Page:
Roger Smith
Roger Smith

Well ... the whole thing is a little straining-a-gnat, to some extent ... plus the article's first point is mistaken. The darkness and chaos in Genesis weren't there from the start; the starting point is "God created", and then the descriptor of murky chaos. In any case, all of that would only push the question further back anyway; either whatever exists had a beginning (meaning, there was no physical anything before that), or it existed from eternity. "Creation ex nihilo" is an entirely biblical perspective, but it's just that it has gotten overblown by creationists who want to force Hebrew terms (like bara') to *necessarily* mean instantaneous creation from nothing ... when, linguistically, such terms can and do mean *both* ex nihilo *and* formed/made/brought into being by other processes, from previously existing materials or resources. (For example, bara' is also used to describe the creatin of the nation of Israel, which obviously was neither instantaneous nor ex nihilo.)

joshuawalters
joshuawalters

I'd love to know exactly what "pre-existing" means. That is the major difference (whereas Moltmann uses "eternal"). 

MatthewTA
MatthewTA

"If the idea of creatio ex nihilo is excluded, or reduced to the formation of a net-yet-actualized primordial matter ‘no-thing,’ then the world process must be just as eternal and without any beginning like God himself. But if it is eternal and without any beginning like God himself, the process must itself be one of God’s natures"

 

This was my concern, too.

 

I don't understand what is to be gained from ejecting creatio ex nihilo.

Howard Pepper
Howard Pepper

Thanks for this good post, Tripp... and to Tony for starting the topic! 

 

As far as I'm concerned, you could do the potentially "boring" detailed explanation of a Process theology of nature.  I got some intro to Process way back in the early 90s at Claremont Sch of Theol, but have focused mostly on NT scholarship and Christian Origins since... just now returning to Process and trying to apply it to the serious "two camps" (with many sub-camps, of course) major problem that seems similar both in denominations/churches and in biblical studies and theology.  To me, Process is our best shot at developing more common ground and basis on which to cooperate in LIVING OUT varying ideas of the Gospel that are at least behaviorally similar at core.  (I'm coming from the very progessive side.)

 

BTW, I was at all except the first evening of the "Celebrating Reenchantment" conf. at CST in April, and loved it!  Didn't see you there... unless you've shaved your beard I'd not have missed you (we met just briefly at Big Tent in Feb, 2011.)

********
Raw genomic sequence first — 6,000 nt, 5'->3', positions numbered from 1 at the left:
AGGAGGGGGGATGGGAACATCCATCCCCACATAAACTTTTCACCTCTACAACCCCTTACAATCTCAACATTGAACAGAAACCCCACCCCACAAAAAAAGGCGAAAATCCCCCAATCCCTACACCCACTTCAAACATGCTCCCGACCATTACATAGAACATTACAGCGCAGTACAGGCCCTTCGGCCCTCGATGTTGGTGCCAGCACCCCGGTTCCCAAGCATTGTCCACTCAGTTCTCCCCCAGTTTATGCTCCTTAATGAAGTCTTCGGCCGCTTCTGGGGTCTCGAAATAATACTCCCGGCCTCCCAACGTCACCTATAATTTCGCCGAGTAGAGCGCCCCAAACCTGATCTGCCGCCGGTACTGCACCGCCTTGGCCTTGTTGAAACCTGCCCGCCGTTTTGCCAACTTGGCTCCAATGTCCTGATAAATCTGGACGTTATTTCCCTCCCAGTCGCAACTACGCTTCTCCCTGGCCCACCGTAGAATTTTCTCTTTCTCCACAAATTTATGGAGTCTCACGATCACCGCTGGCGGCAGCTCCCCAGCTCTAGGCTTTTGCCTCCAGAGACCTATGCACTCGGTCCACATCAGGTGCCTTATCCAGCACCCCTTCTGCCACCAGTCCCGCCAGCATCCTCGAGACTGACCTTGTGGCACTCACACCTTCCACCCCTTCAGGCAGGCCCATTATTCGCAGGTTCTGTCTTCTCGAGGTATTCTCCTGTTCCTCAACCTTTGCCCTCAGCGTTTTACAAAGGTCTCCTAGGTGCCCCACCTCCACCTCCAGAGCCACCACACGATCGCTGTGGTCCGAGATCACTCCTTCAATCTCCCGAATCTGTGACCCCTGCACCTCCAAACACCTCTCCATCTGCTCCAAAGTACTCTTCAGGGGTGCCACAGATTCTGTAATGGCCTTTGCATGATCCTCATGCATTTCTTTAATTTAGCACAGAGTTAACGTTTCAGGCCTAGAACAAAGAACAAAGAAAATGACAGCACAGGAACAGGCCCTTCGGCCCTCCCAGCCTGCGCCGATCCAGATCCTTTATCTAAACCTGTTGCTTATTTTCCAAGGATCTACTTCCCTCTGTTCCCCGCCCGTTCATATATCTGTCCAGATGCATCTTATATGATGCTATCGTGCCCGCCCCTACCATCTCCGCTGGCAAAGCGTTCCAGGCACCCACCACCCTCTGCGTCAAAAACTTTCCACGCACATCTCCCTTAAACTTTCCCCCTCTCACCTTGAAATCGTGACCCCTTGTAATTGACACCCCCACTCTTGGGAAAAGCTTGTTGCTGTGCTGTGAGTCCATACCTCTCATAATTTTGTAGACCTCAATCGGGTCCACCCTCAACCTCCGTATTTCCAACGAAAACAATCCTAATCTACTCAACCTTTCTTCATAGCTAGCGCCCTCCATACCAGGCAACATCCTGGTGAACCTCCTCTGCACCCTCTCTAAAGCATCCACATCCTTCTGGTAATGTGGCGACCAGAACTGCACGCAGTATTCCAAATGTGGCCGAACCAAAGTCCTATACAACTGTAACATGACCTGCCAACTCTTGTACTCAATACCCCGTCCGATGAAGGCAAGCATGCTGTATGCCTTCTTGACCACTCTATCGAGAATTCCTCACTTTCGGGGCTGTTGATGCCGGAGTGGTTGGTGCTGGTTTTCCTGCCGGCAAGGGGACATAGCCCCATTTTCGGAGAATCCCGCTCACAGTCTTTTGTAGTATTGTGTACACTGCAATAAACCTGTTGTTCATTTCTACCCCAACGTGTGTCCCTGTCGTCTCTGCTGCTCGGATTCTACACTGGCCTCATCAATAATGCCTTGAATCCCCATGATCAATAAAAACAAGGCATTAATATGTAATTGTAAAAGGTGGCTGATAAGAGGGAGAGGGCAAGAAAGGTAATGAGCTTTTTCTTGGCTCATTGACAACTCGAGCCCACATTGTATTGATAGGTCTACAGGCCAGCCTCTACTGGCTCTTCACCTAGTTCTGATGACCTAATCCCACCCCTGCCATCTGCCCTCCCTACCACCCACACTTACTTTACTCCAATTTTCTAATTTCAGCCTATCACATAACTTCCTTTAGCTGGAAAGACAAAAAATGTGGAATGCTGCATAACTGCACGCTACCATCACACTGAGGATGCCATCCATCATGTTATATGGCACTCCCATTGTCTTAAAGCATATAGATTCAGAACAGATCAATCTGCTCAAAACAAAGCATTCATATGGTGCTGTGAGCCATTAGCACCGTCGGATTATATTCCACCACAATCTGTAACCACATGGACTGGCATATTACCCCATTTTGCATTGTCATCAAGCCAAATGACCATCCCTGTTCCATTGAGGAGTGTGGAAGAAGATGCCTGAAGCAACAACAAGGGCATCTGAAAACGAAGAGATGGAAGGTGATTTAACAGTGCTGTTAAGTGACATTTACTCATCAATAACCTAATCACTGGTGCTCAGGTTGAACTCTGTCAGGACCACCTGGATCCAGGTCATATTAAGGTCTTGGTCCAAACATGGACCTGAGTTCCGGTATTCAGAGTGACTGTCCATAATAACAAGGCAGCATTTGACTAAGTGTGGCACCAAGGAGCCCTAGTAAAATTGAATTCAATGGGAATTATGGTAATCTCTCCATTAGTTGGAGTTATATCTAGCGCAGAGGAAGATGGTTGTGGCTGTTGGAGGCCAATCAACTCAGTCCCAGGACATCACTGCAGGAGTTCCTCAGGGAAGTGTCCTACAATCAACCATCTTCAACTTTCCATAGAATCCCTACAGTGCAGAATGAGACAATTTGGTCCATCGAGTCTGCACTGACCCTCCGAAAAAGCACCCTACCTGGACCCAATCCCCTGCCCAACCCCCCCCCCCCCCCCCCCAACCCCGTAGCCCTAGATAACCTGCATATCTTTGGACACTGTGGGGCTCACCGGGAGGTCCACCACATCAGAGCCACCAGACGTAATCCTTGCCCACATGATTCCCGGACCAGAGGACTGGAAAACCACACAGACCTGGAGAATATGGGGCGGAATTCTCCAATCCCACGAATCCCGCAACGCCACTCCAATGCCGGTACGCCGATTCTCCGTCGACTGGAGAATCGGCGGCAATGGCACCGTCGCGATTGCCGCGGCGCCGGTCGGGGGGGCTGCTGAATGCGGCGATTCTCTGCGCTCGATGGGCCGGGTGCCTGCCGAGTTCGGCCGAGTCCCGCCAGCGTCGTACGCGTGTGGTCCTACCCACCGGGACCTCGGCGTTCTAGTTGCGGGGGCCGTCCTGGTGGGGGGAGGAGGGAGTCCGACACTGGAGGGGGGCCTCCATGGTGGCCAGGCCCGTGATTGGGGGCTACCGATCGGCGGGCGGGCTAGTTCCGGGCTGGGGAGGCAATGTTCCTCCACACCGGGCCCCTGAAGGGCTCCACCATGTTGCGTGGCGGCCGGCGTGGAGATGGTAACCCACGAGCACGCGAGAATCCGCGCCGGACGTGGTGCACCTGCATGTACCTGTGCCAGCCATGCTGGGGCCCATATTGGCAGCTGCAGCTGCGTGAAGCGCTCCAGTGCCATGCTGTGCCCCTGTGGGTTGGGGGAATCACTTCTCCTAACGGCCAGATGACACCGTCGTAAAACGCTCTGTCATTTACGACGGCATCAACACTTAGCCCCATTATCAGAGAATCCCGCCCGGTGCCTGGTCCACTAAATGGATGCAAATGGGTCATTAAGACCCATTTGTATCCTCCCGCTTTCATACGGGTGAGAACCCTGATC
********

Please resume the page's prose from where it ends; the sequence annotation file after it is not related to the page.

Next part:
I will add that I much appreciate your bringing in the early Ch. Fathers... I learned some things from that, and never seem to find time to read them directly... tried once on Eusebius and found it interesting but didn't finish even his major work (whichever vol. of his multi-vol. work).  Anyway I am MOST interested in the very earliest, like Justin M, Clement, Iraneaus (even the earlier Igantius), etc.  BTW... have you read the excellent work (I forget the author now, or exact title) on Eusebius as the first to use (or invent) relatively modern spin techniques in a serious way--as media do today, that is?  Knowing this in advance of reading Eus. directly I think made it harder... not knowing what I could take as reasonably reliable or not... not unlike the problem in the Gospels/Acts. 

 

Final comment: Along with the Griffin article you cited (which I've not read) I HAVE read, since the conf., his "Two Great Truths" and would add that there he gives quite a bit of detail on the development of the "ex nihilo" position and how it was so damaging.  Most of that was new to me, and I have a lot of theology study under my belt (though obviously weak on hist. of doctrine). 

MatthewTA
MatthewTA

Just an initial impression, need time to digest it more:"Creation Out of Nothing isn’t Biblical,"

 

Lots of things aren't biblical, so I wouldn't get hung up on that.  Philosophical questions brought to the text, lived experience within the textual community and so forth articulate truths are are at least implicit in the "deposit of faith". Rather than finding the source of the doctrine, I'm more interested in discussing what it means - it can't be a doctrine tied simply to the Genesis creation story because the individual soul is said to be created ex nihilo as well, and we are way younger than any creation of heaven and earth a la Genesis.